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05/08/89 the People of the State of v. Frank F. Volkmar


May 8, 1989

THE PEOPLE OF THE STATE OF ILLINOIS, PLAINTIFF-APPELLEE

v.

FRANK F. VOLKMAR, DEFENDANT-APPELLANT

DEFENDANT, FRANK VOLKMAR, WAS CONVICTED OF MURDER IN VIOLATION OF SECTION 9-1(A)(2) OF THE CRIMINAL CODE OF 1961 (ILL. RE

v.

STAT. 1985, CH. 38, PAR. 9-1(A)(2)). HE DID NOT PULL THE TRIGGER, BUT HE OBTAINED THE GUN AND ACTIVELY PARTICIPATED IN PLANNING THE MURDER. THE VICTIM, SUSPECTED OF BEING AN INFORMANT BY DEFENDANT AND HIS FELLOW THUGS, WAS SHOT IN THE HEAD TWO OR THREE TIMES WHILE FACEDOWN ON THE GROUND.

APPELLATE COURT OF ILLINOIS, FIFTH DISTRICT

538 N.E.2d 1255, 183 Ill. App. 3d 149, 131 Ill. Dec. 699 1989.IL.691

Appeal from the Circuit Court of Marion County; the Hon. Mark M. Joy, Judge, presiding.

APPELLATE Judges:

JUSTICE HOWERTON delivered the opinion of the court. RARICK and CHAPMAN, JJ., concur.

DECISION OF THE COURT DELIVERED BY THE HONORABLE JUDGE HOWERTON

Several days after the murder, defendant and the others went back to the body and burned it to a crisp., Defendant was sentenced to 60 years.

We affirm.

Defendant first argues that the trial court erred in denying his lawyer's motion to withdraw. Scott Wilzbach, defendant's lawyer, had claimed he had a lawyer-client relationship with State's witness Keith Kirgan and a social relationship with Kirgan's parents, and argued that these relationships would make difficult cross-examination of Kirgan.

The circuit court of Marion County denied Wilzbach's motion and found that: (1) the motion was not timely; (2) Wilzbach was not representing Kirgan in any matter at the time; (3) Wilzbach did not claim that Kirgan's cross-examination would involve information obtained from him in confidence; and (4) no actual conflict was shown.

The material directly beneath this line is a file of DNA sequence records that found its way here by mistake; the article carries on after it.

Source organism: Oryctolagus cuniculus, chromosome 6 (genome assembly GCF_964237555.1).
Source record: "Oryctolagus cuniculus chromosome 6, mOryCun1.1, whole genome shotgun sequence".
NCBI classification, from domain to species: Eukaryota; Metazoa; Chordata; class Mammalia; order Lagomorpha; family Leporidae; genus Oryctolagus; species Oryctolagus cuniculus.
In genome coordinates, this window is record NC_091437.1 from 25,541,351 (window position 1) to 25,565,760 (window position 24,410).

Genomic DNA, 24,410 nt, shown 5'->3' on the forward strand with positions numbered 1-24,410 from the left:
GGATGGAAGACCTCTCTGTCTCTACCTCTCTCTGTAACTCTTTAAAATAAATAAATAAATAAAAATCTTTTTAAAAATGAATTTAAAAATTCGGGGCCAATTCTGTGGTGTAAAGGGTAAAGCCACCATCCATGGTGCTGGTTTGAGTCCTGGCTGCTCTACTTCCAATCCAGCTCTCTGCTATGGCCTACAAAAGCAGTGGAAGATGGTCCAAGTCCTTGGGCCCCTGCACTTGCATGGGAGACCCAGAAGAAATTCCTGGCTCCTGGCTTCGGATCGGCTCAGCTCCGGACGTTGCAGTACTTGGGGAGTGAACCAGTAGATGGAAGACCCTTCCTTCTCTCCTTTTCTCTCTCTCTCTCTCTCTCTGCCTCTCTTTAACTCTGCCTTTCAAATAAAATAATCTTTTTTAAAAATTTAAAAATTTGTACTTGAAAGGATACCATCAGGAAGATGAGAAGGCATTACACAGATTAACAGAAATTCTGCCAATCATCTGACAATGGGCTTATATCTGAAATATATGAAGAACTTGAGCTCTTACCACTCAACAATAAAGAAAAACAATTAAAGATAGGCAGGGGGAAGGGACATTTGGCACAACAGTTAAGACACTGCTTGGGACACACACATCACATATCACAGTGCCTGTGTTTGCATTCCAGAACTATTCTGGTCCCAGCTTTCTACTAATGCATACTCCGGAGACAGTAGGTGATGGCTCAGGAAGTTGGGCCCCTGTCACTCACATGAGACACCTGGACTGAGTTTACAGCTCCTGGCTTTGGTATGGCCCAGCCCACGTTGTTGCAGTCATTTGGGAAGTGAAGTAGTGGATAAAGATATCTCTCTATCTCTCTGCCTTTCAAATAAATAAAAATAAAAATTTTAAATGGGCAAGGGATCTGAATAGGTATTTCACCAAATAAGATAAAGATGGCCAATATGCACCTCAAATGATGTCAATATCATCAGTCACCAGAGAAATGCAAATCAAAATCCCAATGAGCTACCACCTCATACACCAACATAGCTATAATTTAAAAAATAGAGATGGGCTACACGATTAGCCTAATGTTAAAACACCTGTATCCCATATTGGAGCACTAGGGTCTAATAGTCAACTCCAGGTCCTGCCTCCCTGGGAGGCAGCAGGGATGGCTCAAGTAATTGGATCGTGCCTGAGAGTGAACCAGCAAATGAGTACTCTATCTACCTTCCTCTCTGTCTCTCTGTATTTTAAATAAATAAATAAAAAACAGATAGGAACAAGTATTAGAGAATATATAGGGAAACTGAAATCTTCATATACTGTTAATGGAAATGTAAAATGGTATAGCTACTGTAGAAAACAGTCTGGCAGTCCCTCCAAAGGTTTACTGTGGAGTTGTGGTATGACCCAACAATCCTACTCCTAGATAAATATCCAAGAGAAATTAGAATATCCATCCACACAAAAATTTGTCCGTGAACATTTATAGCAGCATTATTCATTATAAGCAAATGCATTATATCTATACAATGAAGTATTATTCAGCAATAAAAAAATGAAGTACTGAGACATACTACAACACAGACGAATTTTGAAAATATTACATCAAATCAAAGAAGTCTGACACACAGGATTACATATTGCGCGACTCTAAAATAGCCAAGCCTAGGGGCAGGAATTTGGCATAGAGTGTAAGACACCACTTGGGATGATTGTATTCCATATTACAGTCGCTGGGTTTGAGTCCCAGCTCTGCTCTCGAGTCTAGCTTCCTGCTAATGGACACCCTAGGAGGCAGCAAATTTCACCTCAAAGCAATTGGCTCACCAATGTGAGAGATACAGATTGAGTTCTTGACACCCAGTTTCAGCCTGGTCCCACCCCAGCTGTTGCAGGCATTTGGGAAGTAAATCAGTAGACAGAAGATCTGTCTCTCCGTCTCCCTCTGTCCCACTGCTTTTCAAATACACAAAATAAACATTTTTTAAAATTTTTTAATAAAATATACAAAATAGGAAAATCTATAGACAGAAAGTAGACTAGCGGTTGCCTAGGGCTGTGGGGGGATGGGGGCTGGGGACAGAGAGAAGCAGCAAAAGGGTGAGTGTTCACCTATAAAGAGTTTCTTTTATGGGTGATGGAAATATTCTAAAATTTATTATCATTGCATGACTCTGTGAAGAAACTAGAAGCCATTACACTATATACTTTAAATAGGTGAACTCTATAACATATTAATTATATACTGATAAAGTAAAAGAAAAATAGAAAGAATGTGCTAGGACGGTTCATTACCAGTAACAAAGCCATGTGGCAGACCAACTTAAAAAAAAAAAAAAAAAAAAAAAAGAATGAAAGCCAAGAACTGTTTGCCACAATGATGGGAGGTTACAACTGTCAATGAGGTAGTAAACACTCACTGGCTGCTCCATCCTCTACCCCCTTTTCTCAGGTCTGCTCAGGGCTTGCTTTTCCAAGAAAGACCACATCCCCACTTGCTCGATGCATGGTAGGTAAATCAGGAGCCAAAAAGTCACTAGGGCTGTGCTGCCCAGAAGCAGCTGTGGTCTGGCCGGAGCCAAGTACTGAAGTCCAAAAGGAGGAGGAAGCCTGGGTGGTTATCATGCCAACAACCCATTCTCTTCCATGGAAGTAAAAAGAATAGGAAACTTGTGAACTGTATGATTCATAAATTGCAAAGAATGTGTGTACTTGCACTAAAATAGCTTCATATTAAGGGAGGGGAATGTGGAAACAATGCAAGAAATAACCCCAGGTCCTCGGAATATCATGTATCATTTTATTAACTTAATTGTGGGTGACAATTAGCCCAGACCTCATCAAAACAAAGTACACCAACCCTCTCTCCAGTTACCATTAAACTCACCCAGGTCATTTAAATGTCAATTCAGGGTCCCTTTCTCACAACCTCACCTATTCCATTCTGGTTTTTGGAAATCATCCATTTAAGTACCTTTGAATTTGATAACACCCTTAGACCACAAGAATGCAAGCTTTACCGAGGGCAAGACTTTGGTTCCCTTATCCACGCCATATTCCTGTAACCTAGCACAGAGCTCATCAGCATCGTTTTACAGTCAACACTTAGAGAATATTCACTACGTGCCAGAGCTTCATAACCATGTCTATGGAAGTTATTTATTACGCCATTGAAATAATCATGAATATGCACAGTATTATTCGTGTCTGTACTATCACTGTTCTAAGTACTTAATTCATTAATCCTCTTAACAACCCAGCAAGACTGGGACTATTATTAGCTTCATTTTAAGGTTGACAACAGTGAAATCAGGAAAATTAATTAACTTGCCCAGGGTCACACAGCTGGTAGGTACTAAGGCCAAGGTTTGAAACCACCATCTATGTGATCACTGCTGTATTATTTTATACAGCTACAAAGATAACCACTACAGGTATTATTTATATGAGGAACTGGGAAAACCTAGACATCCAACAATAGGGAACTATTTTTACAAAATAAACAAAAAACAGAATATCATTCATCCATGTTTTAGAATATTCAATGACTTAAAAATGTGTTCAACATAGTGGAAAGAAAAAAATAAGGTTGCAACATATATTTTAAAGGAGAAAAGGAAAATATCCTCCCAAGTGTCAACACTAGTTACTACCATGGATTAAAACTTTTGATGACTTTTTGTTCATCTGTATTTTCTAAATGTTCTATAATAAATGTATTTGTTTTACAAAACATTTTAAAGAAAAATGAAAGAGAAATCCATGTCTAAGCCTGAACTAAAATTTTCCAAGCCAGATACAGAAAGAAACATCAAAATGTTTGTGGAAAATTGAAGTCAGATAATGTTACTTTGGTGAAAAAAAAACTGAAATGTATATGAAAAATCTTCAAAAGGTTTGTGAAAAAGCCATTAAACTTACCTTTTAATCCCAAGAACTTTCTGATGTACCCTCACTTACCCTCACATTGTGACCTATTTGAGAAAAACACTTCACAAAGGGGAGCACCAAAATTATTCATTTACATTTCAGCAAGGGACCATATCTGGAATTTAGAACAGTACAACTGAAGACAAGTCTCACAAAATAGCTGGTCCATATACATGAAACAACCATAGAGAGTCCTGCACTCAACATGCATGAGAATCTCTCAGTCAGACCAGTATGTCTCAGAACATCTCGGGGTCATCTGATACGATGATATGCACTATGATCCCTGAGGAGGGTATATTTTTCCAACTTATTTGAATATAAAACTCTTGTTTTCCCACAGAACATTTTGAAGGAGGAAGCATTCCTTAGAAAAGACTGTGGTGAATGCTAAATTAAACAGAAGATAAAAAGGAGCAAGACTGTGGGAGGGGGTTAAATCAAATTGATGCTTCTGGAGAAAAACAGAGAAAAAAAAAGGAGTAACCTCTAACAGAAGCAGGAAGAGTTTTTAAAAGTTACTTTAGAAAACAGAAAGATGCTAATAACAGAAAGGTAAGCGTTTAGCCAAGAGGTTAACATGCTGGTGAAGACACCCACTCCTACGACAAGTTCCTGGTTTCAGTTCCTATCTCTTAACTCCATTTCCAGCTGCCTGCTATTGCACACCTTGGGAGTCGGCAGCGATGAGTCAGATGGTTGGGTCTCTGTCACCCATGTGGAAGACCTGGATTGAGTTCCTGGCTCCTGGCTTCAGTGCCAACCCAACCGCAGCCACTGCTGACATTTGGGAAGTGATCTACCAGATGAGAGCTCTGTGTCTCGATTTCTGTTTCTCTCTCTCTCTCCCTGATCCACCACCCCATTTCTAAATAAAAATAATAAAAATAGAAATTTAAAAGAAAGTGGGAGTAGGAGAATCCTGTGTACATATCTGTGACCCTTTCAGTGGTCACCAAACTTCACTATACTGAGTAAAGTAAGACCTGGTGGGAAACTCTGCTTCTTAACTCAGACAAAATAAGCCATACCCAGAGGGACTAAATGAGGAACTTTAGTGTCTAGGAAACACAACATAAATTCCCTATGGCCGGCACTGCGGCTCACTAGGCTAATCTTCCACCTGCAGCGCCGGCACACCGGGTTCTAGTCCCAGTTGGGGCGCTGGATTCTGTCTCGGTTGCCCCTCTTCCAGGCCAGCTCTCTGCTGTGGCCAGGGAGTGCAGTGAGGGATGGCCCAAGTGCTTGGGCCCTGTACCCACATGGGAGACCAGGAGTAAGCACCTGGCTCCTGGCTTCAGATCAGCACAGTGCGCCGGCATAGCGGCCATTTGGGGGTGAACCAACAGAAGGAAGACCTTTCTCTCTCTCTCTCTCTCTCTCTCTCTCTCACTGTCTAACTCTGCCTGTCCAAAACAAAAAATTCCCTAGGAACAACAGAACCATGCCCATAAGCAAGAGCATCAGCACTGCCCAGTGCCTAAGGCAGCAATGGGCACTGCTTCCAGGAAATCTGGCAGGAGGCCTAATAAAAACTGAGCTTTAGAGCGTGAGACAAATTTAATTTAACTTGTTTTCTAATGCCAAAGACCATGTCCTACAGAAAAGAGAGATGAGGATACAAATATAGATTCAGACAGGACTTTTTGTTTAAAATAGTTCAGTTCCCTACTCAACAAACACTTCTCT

The circuit court's comments were pregnant with implications about timeliness:

"I'm not saying that you're trying to delay any trial, but I don't think one week prior to the trial date is the time to make a Motion to Withdraw, particularly based on at least two witnesses who were known from the day you entered the case were going to be called by the State."

The record supports the trial court.

Wilzbach argued that he had represented Kirgan in the past, but conceded that he did not represent him during this trial. Being a former lawyer of a State's witness creates no conflict of interest, notwithstanding the possibility of representation in the future. (People v. Miller (1977), 46 Ill. App. 3d 882, 886, 361 N.E.2d 373, 376.) But even more noteworthy, defendant took the witness stand and admitted the truth of Kirgan's testimony. Therefore, there was no need to attack Kirgan's believability in cross-examination. In fact, it seems that Wilzbach, himself, did not believe that his cross-examination of Kirgan had been hampered by these relationships because he omitted this issue from his post-trial motion., Defendant complains that the circuit court erred in admitting statements of coconspirators. Of these statements, some were made before the crime, others after.

We first take up the statements of coconspirators that were made before the murder.

Paul Potts was called by the prosecution in its case in chief. He testified to statements made to him, not by defendant, but by Gary Daubman. Potts testified as follows:

"Q. What kind of conversation did you have with Gary then?

A. I told Gary what I thought about the whole situation and I said, Man, this, it's fucked up.' I said, This whole thing is fucked up.' I said, Why don't we get the hell out of here.'

Q. What did Gary say?

A. He agreed.

Q. Okay.

A. He says he is having bad feelings about the whole situation. He said it is nothing like Frank said. He said Frank never said anything about going to, meeting some broad on a motel . . .. And, and he says I am getting bad vibes on the whole thing . . .."

Put into context, what Potts and Gary Daubman did not like was defendant going to a motel where the victim's girlfriend had been lured. She had been told that she needed to stay there and have sex in order to help the victim. Potts and Daubman did not like the additional person, the victim's girlfriend, having knowledge of some of the facts and being able to testify.

Potts' testimony about what Daubman had told him as set out above is admissible against defendant even though it was made out of his presence because Daubman was a coconspirator and what he said related to the conspiracy. (People v. Meagher (1979), 70 Ill. App. 3d 597, 601, 388 N.E.2d 801, 803.) Potts and Daubman were debating whether to continue in the plot to kill. As soon as Potts had testified to the conversation, he then testified how they became active again in the plot by snorting cocaine with another of the conspirators and looking at guns, one of which was to be the murder weapon. Therefore, the conversation was in furtherance of the conspiracy, because in full context it showed reflections, reluctance, then debate, and then decision to participate nevertheless.